In FIGS. 5a and 5b, a filter 34 used in the second embodiment of the canister 10 of the invention is shown. The filter 34 is comprised of hollow fibers 36. Each of the hollow fibers 36 has a channel 38 which extends therethrough in the longitudinal direction thereof. The filter 34 is formed by positioning the hollow fibers 36 to extend in the direction parallel to the thickness of the filter 34, compressing the hollow fibers 36 in the direction parallel to the thickness of the filter 34 or in the longitudinal direction of the hollow fiber, and connecting the hollow fibers 36 to each other. Passageways 40 formed by the channels 38 of the hollow fiber 36 and the spaces between the hollow fibers 36 allow the activated carbons 12 to communicate with each other. It may be understood from FIGS. 6a and 6b showing a filter 34' comprised of uncompressed hollow fibers that a diffusing distance of the passageways 40 of the compressed filter 34 for vapor fuel is longer than that of the uncompressed filter 34' with the same thicknesses of the filters. The pressure loss due to the compressed filter 34 is substantially the same as that due to the uncompressed filter 34' since the volume of the passageways 40 of the compressed filter 34 is substantially the same as that of the uncompressed filter 34'.

According to the invention, the filter having the elongated channels 38 or passageways 40 can be made more easily than the prior filter described above. Further, the activated carbons 22 adjacent to the filter 34 are evenly used since the openings of the channels 38 are evenly distributed on upper and lower faces of the filter 34.

In FIG. 7, the canister 44 of the third embodiment of the invention is shown. The canister 44 has a casing 46 having an interior 48 therein. A separator 50 having no air permeability is positioned in the casing 46 to divide the interior 48 into first and second interior sections 52 and 54, and further, a filter or separator 56 having air permeability is positioned in the casing 46 to divide the second interior section 54 into third and fourth interior sections 58 and 60. The filter 56 functions as means for preventing fuel vapor from diffusing between the third and fourth interior sections 58 and 60. The interior sections 52, 58 and 60 are filled with absorbent or activated carbon 22. The first interior section 52 has a fuel vapor inlet 24 to allow the first interior section 52 to communicate with a fuel tank (not shown), and a fuel vapor outlet 26 to allow the first interior section 52 to communicate with an intake manifold of an engine (not shown). The fourth interior section 60 has an opening 28 which is open to the outside air. In this embodiment, the fuel vapor inlet and outlet 24 and 26 and the opening 28 are provided on the same face of the casing 46 of the canister 44. The third and fourth interior sections 58 and 60 communicate with each other via the filter 50. The third interior section 58 communicates with the first interior section 52 via a communication space 62 which is positioned opposite to the fuel vapor inlet and outlet 24 and 26 and the opening 28. The first and third interior sections 52 and 58 of this embodiment correspond to the first interior section 18 of the first embodiment, and the fourth interior section 60 of this embodiment corresponds to the second interior section 20 of the first embodiment.

According to this embodiment, it is easy to connect the fuel vapor inlet 24 to the fuel tank, the fuel vapor outlet 26 to the intake manifold of the engine, and the opening 28 to, for example, a tube which is open to the outside air since the fuel vapor inlet and outlet 24 and 26 and the opening 28 are on the same face of the casing 46 of the canister 44.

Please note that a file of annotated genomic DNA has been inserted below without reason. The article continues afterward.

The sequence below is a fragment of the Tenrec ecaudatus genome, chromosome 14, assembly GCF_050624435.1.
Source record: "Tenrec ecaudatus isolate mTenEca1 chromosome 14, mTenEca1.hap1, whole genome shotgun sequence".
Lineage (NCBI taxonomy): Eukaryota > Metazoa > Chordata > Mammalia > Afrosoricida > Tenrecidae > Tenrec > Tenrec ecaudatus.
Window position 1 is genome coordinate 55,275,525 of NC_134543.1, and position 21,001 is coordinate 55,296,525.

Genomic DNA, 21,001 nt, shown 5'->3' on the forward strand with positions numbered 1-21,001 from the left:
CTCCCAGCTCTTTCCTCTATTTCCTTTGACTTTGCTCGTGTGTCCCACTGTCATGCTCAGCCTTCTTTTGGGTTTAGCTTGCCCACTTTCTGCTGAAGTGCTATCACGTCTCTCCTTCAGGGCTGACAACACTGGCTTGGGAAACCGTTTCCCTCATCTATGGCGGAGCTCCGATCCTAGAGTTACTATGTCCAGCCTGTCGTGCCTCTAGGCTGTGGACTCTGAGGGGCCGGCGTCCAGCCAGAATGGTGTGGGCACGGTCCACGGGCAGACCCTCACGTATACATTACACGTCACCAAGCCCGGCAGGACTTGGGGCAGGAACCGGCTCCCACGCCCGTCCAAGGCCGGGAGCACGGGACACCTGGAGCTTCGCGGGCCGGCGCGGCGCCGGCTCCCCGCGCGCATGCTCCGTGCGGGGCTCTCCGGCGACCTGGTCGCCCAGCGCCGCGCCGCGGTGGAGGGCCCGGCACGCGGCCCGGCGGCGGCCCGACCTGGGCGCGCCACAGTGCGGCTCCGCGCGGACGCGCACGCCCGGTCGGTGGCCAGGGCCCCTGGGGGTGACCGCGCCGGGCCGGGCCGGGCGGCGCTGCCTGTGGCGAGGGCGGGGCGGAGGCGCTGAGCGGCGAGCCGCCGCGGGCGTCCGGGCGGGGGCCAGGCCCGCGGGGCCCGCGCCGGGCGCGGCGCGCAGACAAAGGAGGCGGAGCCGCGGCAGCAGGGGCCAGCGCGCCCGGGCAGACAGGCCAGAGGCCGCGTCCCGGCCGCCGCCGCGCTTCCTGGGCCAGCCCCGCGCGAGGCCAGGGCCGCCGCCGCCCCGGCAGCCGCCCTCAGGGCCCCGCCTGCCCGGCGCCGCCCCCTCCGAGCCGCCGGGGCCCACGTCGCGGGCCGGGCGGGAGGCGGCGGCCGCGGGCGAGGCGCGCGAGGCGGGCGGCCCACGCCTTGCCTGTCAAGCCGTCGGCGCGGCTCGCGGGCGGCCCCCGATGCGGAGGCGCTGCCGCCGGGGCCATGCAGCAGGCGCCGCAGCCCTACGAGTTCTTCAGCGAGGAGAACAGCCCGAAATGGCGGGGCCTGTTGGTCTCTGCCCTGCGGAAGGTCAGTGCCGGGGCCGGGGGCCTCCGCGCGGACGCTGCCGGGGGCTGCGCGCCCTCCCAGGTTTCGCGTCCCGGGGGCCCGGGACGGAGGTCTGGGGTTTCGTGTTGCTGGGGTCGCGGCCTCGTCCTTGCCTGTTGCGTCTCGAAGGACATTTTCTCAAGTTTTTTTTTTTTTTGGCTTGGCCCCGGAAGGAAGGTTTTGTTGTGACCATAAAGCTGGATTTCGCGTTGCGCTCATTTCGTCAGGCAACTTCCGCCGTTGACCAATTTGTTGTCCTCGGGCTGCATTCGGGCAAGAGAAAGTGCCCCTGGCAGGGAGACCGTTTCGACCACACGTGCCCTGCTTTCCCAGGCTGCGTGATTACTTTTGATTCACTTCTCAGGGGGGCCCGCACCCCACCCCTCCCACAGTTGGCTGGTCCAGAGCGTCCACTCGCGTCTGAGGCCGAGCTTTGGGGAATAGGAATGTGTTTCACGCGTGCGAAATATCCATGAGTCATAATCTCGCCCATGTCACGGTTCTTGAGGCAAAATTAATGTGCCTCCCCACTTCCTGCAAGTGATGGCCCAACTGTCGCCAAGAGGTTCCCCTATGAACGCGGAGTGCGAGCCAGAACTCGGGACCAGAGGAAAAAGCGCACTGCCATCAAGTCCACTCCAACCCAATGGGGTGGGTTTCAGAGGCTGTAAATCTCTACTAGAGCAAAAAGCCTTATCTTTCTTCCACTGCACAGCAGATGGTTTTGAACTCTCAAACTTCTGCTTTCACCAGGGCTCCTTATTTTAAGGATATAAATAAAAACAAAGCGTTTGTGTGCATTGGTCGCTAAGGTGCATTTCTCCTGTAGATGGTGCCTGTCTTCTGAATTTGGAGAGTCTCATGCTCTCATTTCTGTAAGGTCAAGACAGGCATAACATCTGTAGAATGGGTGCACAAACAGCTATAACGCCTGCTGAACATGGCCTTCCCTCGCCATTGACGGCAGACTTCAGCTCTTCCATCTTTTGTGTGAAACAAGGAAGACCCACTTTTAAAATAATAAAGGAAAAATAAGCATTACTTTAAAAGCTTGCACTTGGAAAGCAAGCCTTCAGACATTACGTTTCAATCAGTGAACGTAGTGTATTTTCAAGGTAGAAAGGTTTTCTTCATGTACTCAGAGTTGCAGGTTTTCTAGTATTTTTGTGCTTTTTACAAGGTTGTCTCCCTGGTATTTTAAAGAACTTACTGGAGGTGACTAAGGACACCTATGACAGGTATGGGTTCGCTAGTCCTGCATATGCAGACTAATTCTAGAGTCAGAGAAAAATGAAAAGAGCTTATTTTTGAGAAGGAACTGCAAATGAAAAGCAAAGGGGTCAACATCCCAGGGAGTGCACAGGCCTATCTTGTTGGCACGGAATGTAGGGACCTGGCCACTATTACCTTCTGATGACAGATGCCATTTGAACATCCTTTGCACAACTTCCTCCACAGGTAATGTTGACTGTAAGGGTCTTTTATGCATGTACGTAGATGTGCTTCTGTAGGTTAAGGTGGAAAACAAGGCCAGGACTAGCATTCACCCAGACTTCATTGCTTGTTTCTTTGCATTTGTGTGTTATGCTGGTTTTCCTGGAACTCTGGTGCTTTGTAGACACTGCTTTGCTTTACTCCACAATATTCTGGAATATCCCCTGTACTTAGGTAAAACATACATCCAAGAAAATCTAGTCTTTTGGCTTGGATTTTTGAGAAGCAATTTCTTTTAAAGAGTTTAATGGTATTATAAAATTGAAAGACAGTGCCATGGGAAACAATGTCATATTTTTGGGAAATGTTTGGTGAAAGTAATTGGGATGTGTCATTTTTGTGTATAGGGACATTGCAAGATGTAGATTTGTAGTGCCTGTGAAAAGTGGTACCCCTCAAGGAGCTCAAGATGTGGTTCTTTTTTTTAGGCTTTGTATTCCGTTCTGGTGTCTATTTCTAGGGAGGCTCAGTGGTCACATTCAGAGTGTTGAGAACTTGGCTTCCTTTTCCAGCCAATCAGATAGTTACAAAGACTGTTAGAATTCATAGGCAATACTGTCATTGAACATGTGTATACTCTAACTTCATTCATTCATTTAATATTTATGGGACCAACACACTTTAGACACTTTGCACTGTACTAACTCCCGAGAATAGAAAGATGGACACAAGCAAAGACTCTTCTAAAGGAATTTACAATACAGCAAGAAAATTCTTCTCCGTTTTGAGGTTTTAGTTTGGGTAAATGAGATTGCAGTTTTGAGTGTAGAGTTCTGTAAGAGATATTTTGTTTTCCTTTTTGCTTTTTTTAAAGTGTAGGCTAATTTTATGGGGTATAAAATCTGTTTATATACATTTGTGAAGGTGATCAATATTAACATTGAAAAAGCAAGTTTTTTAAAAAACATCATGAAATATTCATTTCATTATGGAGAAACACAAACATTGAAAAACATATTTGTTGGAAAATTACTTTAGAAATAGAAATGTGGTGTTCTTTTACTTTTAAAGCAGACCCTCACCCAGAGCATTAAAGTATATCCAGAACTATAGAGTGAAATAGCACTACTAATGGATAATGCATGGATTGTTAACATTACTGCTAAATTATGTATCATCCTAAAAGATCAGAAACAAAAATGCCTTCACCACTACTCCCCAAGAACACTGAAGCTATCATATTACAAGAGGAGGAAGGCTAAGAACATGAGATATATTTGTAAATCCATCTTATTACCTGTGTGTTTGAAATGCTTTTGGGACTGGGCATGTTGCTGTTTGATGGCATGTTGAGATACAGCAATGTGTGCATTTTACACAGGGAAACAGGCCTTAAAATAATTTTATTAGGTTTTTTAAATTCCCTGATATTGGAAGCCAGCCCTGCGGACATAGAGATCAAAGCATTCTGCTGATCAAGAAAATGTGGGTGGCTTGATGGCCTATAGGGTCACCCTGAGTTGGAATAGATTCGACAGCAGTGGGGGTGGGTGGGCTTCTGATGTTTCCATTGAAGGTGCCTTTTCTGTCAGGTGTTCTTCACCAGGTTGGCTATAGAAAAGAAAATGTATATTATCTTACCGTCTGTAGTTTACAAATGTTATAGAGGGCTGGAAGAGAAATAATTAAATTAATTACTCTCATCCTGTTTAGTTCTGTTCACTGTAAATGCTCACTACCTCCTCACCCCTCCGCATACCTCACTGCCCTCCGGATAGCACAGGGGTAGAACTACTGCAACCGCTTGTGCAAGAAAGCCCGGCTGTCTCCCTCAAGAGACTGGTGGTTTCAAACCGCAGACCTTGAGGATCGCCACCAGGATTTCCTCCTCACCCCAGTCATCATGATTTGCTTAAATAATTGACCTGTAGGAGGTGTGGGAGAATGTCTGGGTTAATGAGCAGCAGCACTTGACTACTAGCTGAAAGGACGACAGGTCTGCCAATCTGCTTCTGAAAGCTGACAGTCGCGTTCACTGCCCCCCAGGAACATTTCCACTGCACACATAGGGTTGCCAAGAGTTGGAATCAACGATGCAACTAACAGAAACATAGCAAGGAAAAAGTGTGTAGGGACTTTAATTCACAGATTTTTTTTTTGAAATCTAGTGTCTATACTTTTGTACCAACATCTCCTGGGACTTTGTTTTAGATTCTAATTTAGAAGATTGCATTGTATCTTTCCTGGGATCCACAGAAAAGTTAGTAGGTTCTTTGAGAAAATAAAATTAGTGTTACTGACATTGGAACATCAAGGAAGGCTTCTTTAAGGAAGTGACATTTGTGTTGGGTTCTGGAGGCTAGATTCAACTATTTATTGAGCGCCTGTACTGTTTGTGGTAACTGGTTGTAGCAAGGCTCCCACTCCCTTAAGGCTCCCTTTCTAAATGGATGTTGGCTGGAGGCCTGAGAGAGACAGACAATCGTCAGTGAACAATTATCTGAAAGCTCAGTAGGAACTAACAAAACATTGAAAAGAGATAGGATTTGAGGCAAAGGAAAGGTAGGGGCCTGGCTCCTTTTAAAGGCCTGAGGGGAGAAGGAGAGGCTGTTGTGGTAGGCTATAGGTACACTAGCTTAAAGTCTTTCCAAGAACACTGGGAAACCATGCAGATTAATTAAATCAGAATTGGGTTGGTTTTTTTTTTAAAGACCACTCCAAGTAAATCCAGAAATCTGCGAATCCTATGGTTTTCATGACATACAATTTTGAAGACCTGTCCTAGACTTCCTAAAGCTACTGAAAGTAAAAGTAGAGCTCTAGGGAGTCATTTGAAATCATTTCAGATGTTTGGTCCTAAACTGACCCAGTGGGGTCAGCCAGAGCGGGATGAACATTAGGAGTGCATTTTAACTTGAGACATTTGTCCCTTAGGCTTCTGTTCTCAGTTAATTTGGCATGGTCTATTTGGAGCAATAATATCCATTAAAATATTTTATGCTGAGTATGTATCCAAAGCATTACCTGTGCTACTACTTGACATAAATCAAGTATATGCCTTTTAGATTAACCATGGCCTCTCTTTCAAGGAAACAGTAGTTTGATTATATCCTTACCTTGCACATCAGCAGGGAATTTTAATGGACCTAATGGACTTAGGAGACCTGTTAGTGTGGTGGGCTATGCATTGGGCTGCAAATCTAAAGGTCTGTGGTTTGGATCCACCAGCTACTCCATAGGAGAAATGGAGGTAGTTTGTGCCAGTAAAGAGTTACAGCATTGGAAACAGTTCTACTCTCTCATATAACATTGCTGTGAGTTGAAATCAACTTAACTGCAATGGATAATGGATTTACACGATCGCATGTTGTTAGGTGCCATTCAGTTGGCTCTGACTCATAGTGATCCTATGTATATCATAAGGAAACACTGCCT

According to this embodiment, the filtering feature of the canister 44 depends on the ratio of volumes between the interior sections thereof. FIG. 8 shows the relationship between the ratio (%) of volume of the activated carbon 22 in the fourth interior section 60 to the volume of all the activated carbons 22 in the interior 48 and an amount (g) of fuel dispersed to the outside air for a predetermined period including the operating and stopped periods of the engine. The amount of the dispersed fuel corresponds to a total of an amount of the dispersed fuel before and after purging fuel absorbed in the activated carbon 22 of the fourth interior section 60. The larger the volume of the fourth interior section 60 is, the less the amount of the dispersed fuel before purging is. On the other hand, the larger the volume of the fourth interior section 60 is, the larger the amount of the fuel remaining in the fourth interior section 60 after purging is, and therefore, the larger the amount of the dispersed fuel after purging is. Consequently, as shown in FIG. 8, about 10 percent to 20 percent for the ratio of volumes leads to a minimum amount of dispersed fuel for a predetermined period. This is true of the first embodiment.

While the invention has been described by reference to specific embodiments chosen for purposes of illustration, it should be apparent that numerous modifications can be made thereto by those skilled in the art without departing from the basic concept and scope of the invention.

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Referenced by
Citing PatentFiling datePublication dateApplicantTitle
US6395072 *May 8, 2001May 28, 2002Honda Giken Kogyo Kabushiki KaishaCanister mounting structure
US6488748 *Dec 28, 2000Dec 3, 2002Nissan Motor Co., Ltd.Canister structure for internal combustion engine
US6503301 *Dec 26, 2000Jan 7, 2003Tennex CorporationFuel vapor treatment canister
US6524374 *May 9, 2001Feb 25, 2003Aisan Kogyo Kabushiki KaishaCanister
US6773491 *Oct 12, 2000Aug 10, 2004Daimlerchrysler AgActivated carbon filter
US6896852 *Oct 26, 2000May 24, 2005Delphi Technologies, Inc.Passageways for the flow of fluid are coated with an adsorptive material
US7118716Jan 12, 2005Oct 10, 2006Delphi Technologies, IncPassageways for the flow of fluid are coated with an adsorptive material
US7175698 *Jun 29, 2004Feb 13, 2007Toyo Roki Seizo Kabushiki KaishaCanister
Classifications
U.S. Classification96/131, 123/519, 96/149, 96/139, 96/152
International ClassificationF02M25/08
Cooperative ClassificationF02M25/0854
European ClassificationF02M25/08F
Legal Events
DateCodeEventDescription
May 27, 2010FPAYFee payment
Year of fee payment: 12
May 26, 2006FPAYFee payment
Year of fee payment: 8
May 30, 2002FPAYFee payment
Year of fee payment: 4
Feb 19, 1997ASAssignment
Owner name: TOYOTA JIDOSHA KADUSHIKI KAISHA, JAPAN
Free format text: ASSIGNMENT OF ASSIGNORS INTEREST;ASSIGNORS:HYODO, YOSHIHIKO;ITOH, TAKAAKI;REEL/FRAME:008518/0897
Effective date: 19970130